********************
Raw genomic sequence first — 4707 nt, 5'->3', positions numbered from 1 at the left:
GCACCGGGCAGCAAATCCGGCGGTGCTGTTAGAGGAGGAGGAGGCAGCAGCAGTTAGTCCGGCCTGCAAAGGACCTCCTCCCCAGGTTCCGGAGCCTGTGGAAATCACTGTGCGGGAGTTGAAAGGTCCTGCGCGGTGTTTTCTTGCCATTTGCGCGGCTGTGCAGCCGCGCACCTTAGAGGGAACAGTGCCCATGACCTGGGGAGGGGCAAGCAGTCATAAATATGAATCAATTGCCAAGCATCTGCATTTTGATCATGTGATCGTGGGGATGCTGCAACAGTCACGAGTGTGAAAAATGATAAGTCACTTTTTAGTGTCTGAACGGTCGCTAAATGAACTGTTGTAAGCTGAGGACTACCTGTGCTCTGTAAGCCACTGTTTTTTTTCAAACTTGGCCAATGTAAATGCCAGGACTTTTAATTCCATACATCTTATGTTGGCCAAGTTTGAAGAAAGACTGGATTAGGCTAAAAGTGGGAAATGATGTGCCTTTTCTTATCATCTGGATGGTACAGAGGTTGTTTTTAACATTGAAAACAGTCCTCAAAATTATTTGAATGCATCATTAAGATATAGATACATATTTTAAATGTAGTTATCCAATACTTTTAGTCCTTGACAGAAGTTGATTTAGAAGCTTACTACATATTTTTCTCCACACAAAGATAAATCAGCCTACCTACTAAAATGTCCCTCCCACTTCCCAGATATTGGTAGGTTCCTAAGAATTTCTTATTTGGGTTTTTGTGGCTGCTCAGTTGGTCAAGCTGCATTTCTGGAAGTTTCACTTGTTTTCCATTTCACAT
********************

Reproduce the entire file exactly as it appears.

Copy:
Raw genomic sequence first — 4707 nt, 5'->3', positions numbered from 1 at the left:
GCACCGGGCAGCAAATCCGGCGGTGCTGTTAGAGGAGGAGGAGGCAGCAGCAGTTAGTCCGGCCTGCAAAGGACCTCCTCCCCAGGTTCCGGAGCCTGTGGAAATCACTGTGCGGGAGTTGAAAGGTCCTGCGCGGTGTTTTCTTGCCATTTGCGCGGCTGTGCAGCCGCGCACCTTAGAGGGAACAGTGCCCATGACCTGGGGAGGGGCAAGCAGTCATAAATATGAATCAATTGCCAAGCATCTGCATTTTGATCATGTGATCGTGGGGATGCTGCAACAGTCACGAGTGTGAAAAATGATAAGTCACTTTTTAGTGTCTGAACGGTCGCTAAATGAACTGTTGTAAGCTGAGGACTACCTGTGCTCTGTAAGCCACTGTTTTTTTTCAAACTTGGCCAATGTAAATGCCAGGACTTTTAATTCCATACATCTTATGTTGGCCAAGTTTGAAGAAAGACTGGATTAGGCTAAAAGTGGGAAATGATGTGCCTTTTCTTATCATCTGGATGGTACAGAGGTTGTTTTTAACATTGAAAACAGTCCTCAAAATTATTTGAATGCATCATTAAGATATAGATACATATTTTAAATGTAGTTATCCAATACTTTTAGTCCTTGACAGAAGTTGATTTAGAAGCTTACTACATATTTTTCTCCACACAAAGATAAATCAGCCTACCTACTAAAATGTCCCTCCCACTTCCCAGATATTGGTAGGTTCCTAAGAATTTCTTATTTGGGTTTTTGTGGCTGCTCAGTTGGTCAAGCTGCATTTCTGGAAGTTTCACTTGTTTTCCATTTCACAT